Conifers Garden - Online Conifer Nursery


Abies beshanzuensis

Abies beshanzuensis - Baishan fir, Baishanzu fir


Scientific name: Abies beshanzuensis  M.H. Wu  1976

Synonyms: Abies beshanzuensis var. beshanzuensis, Abies fabri subsp. beshanzuensis (M.H.Wu) Silba, Abies fabri var. beshanzuensis (M.H.Wu) Silba

Common names: Baishan fir, Baishanzu fir (English), Baishanzu lengshan (Chinese)



It is one of the most endangered trees in the world. Only three currently exist in the wild, all of which are located in the Baishanzu Mountain Nature Reserve.

Tree to 20(-30) m tall, with trunk to 0.6(-1) m in diameter. Bark pale gray, breaking up somewhat and becoming dark reddish brown with age. Branchlets hairless or minutely hairy, especially in the deep grooves between the leaf bases. Buds 4-7 mm long, with a thin film of white resin. Needles arranged to the sides of the twigs in several rows on lower branches, also or exclusively turned upward on upper branches with seed cones, (1-)1.5-3.5(-5) cm long, glossy dark green above, the tip usually notched. Individual needles flat in cross section and with a resin canal on either side usually touching the lower epidermis near the margin, without stomates above and with 10-12 rows of stomates in each silvery to greenish white stomatal band beneath. Pollen cones (10-)15-25 mm long, red. Seed cones elongate egg-shaped to cylindrical, (6-)8-12 cm long, (3-)3.5-4.5(-5) cm across, yellowish to dark green when young, maturing light to dark brown. Bracts about as long as the scarcely hairy seed scales and bent back slightly oven them, sometimes hidden. Persistent cone axis narrowly conical. Seed body (6-)8-12 mm long, the wing about as long. Cotyledons four to six. Abies beshanzuensis is only known from a few populations on widely separated mountains scattered across southern China, one of which, Baishanzu, gave its name to the species. These populations differ a little from to the next and were originally described as separate species.

Endemic to China's Zhejiang Province where it occurs on Mt. Baishanzu northeast of Qingyuan in the Tung-Kung Range; 1,500-1,700 m.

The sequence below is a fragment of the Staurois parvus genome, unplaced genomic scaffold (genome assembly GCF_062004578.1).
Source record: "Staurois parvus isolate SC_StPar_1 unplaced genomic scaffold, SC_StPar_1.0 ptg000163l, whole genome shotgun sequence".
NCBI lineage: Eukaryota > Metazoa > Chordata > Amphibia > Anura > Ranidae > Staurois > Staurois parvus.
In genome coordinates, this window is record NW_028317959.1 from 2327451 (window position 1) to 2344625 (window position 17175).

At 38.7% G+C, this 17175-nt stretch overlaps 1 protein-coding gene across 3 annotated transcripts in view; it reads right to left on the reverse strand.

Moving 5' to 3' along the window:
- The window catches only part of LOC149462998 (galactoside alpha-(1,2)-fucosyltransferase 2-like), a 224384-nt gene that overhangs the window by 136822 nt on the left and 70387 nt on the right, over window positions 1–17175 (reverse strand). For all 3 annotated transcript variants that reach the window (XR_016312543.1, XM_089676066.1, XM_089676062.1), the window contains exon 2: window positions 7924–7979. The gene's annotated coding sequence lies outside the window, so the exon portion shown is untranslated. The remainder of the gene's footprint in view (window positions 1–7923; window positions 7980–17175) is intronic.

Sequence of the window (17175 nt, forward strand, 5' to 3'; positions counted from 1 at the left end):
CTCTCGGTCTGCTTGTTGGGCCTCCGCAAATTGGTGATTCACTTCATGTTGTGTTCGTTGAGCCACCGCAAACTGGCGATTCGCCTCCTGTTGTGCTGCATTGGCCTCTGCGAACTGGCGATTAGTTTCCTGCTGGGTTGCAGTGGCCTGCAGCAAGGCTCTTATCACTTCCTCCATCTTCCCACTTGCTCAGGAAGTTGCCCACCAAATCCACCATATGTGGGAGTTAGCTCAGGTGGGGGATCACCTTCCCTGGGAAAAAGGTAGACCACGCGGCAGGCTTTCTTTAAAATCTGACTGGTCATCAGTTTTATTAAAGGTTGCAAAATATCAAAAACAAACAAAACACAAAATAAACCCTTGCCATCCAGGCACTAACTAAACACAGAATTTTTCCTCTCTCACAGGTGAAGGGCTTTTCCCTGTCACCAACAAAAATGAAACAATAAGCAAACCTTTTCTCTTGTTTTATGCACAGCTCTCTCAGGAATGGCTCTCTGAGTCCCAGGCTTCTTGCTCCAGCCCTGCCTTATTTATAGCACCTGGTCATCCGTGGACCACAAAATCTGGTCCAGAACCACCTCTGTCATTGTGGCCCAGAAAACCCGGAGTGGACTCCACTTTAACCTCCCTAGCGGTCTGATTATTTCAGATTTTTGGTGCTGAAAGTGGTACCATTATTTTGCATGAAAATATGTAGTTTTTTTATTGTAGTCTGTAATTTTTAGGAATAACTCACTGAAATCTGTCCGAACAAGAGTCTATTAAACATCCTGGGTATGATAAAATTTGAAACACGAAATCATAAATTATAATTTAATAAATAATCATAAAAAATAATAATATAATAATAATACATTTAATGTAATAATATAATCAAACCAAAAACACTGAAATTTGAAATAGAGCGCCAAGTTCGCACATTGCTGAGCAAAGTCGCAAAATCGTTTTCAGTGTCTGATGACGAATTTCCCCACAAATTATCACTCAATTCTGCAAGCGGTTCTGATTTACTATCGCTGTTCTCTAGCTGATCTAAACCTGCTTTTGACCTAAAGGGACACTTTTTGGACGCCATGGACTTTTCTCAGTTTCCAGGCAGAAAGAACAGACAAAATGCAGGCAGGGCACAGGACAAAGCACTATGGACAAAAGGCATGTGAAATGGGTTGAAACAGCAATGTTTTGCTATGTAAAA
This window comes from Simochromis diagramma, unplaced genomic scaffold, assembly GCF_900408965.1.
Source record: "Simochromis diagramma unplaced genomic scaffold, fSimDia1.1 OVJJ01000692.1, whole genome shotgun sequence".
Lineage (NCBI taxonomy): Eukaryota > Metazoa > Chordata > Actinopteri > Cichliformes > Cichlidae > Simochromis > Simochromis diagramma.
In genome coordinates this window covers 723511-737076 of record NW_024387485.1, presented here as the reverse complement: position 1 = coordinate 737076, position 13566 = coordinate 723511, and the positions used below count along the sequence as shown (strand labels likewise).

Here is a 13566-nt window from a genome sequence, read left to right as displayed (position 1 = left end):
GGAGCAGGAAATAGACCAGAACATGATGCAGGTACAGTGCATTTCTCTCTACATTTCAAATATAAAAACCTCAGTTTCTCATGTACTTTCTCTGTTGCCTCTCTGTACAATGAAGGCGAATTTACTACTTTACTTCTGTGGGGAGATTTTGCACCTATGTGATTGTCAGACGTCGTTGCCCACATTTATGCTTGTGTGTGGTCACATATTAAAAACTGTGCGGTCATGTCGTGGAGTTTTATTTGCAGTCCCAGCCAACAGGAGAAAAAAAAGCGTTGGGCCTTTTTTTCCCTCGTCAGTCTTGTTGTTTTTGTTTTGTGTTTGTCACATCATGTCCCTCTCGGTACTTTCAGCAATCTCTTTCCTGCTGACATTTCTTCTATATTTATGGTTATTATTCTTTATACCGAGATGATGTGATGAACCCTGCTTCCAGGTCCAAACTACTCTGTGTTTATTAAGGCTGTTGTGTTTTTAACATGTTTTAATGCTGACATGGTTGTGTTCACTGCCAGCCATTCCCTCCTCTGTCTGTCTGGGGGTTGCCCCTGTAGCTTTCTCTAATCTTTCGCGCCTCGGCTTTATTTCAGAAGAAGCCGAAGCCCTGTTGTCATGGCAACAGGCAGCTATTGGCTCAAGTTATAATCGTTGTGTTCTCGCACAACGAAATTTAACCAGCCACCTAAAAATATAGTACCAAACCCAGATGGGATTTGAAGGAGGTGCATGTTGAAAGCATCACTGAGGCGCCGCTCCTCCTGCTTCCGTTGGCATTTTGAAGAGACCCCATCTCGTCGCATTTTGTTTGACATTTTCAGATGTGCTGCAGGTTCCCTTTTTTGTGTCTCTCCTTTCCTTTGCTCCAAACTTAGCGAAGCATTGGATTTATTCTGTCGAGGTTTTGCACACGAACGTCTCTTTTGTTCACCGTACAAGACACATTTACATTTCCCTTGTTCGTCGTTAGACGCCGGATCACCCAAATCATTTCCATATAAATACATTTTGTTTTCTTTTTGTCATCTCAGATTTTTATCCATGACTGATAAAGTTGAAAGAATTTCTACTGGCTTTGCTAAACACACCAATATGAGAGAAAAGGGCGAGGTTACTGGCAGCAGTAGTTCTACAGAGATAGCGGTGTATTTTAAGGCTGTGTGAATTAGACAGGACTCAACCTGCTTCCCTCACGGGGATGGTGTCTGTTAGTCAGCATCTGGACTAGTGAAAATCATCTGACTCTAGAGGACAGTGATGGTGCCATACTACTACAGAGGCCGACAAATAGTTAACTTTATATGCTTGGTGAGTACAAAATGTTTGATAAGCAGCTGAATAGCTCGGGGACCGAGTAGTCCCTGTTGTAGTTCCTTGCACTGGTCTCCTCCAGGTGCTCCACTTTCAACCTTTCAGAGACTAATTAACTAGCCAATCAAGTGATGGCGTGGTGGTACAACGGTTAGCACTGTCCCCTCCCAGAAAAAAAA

Conservation Status

Red List Category & Criteria: Critically Endangered

No new information has been received since the last assessment of the species in 2010 (published in 2013), so Abies beshanzuensis is still assessed as Critically Endangered under criteria B2ab(v), C2a(i,ii) and D due to its extremely small population size (only three plants left in the wild) and continuing decline.

Known from only a few mature individuals in the wild, without natural regeneration, in degraded angiosperm woodland. According to an account by Dudley (1988), in 1987 only three individual trees were left (after two plants had been removed to Beijing Botanic Gardens and subsequently died there and to Hang Zhou Botanic Garden which also died) of a population at discovery in 1963 of only seven individuals, of which four were flowering and coning at that time. The population had been greatly reduced in size following flooding and subsequent landslides in the area.

On a medium high mountain in the maritime southeastern part of China, with warm summers and cool, moist winters (annual precipitation ca 1,250 mm), where it is found between 1,500–1,700 m asl. It grows there with other conifers, such as Tsuga chinensis, Cephalotaxus sinensis and Taxus chinensis, and broad-leaved trees, e.g. Castanopsis spp., Fagus lucida, Quercus spp., Acer spp., Magnolia cylindrica and Lithocarpus hancei. The angiosperm trees dominate the present site of Abies beshanzuensis.

Deforestation (for agriculture) has in the past reduced the population to a few trees. Regeneration of the forest mainly causes angiosperms and bamboos to dominate at present on the site where Abies occurred before. Climate change is a potential future threat as this species has such a small population size and restricted distribution.

This species was taken into cultivation from cuttings at a forestry station in Qingyuan, south Zhejiang, China, as a graft on Abies firma rootstock. The remaining plants in the wild are under protection in Baishanzu Nature Reserve which was established in 1985. There is an ex situ programme under-way and they are now reintroducing seedlings grown in cultivation back into the original habitat.


Cultivars: -



  • Farjon, A. (2010). A Handbook of the World's Conifers. Koninklijke Brill, Leiden.
  • Eckenwalder, J.E. (2009) Conifers of the World: The Complete Reference. Timber Press, Portland.
  • IUCN Red List of Threatened Species, International Union for Conservation of Nature and Natural Resources. Cambridge, UK /Gland, Switzerland

Copyright © Aljos Farjon, James E. Eckenwalder, IUCN, Conifers Garden. All rights reserved.

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